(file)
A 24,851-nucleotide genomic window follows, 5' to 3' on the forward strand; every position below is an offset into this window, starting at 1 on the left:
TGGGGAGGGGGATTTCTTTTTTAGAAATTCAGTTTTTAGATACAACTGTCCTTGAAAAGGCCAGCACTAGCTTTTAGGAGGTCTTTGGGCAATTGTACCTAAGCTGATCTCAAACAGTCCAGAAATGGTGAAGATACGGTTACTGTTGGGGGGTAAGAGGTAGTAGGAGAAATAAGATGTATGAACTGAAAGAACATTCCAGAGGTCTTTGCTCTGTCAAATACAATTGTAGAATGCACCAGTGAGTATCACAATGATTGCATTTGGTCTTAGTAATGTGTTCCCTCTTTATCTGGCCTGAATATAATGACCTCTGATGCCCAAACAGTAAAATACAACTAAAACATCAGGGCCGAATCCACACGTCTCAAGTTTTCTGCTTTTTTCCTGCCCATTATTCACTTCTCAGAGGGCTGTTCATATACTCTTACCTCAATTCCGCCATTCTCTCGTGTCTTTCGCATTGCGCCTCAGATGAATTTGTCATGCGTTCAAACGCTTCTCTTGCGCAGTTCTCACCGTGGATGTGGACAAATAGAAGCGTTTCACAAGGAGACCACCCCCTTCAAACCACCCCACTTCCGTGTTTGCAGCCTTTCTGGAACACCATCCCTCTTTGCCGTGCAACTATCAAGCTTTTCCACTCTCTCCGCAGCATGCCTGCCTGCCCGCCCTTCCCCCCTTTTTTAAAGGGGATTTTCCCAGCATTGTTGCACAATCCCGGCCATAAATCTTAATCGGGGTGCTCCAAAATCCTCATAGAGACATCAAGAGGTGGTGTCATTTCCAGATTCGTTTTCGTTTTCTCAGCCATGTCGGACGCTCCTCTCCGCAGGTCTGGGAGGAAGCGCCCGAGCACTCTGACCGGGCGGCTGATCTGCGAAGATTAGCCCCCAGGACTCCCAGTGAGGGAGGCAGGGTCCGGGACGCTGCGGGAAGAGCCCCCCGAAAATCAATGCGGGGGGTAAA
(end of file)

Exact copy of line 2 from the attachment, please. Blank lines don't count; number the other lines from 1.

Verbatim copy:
TGGGGAGGGGGATTTCTTTTTTAGAAATTCAGTTTTTAGATACAACTGTCCTTGAAAAGGCCAGCACTAGCTTTTAGGAGGTCTTTGGGCAATTGTACCTAAGCTGATCTCAAACAGTCCAGAAATGGTGAAGATACGGTTACTGTTGGGGGGTAAGAGGTAGTAGGAGAAATAAGATGTATGAACTGAAAGAACATTCCAGAGGTCTTTGCTCTGTCAAATACAATTGTAGAATGCACCAGTGAGTATCACAATGATTGCATTTGGTCTTAGTAATGTGTTCCCTCTTTATCTGGCCTGAATATAATGACCTCTGATGCCCAAACAGTAAAATACAACTAAAACATCAGGGCCGAATCCACACGTCTCAAGTTTTCTGCTTTTTTCCTGCCCATTATTCACTTCTCAGAGGGCTGTTCATATACTCTTACCTCAATTCCGCCATTCTCTCGTGTCTTTCGCATTGCGCCTCAGATGAATTTGTCATGCGTTCAAACGCTTCTCTTGCGCAGTTCTCACCGTGGATGTGGACAAATAGAAGCGTTTCACAAGGAGACCACCCCCTTCAAACCACCCCACTTCCGTGTTTGCAGCCTTTCTGGAACACCATCCCTCTTTGCCGTGCAACTATCAAGCTTTTCCACTCTCTCCGCAGCATGCCTGCCTGCCCGCCCTTCCCCCCTTTTTTAAAGGGGATTTTCCCAGCATTGTTGCACAATCCCGGCCATAAATCTTAATCGGGGTGCTCCAAAATCCTCATAGAGACATCAAGAGGTGGTGTCATTTCCAGATTCGTTTTCGTTTTCTCAGCCATGTCGGACGCTCCTCTCCGCAGGTCTGGGAGGAAGCGCCCGAGCACTCTGACCGGGCGGCTGATCTGCGAAGATTAGCCCCCAGGACTCCCAGTGAGGGAGGCAGGGTCCGGGACGCTGCGGGAAGAGCCCCCCGAAAATCAATGCGGGGGGTAAA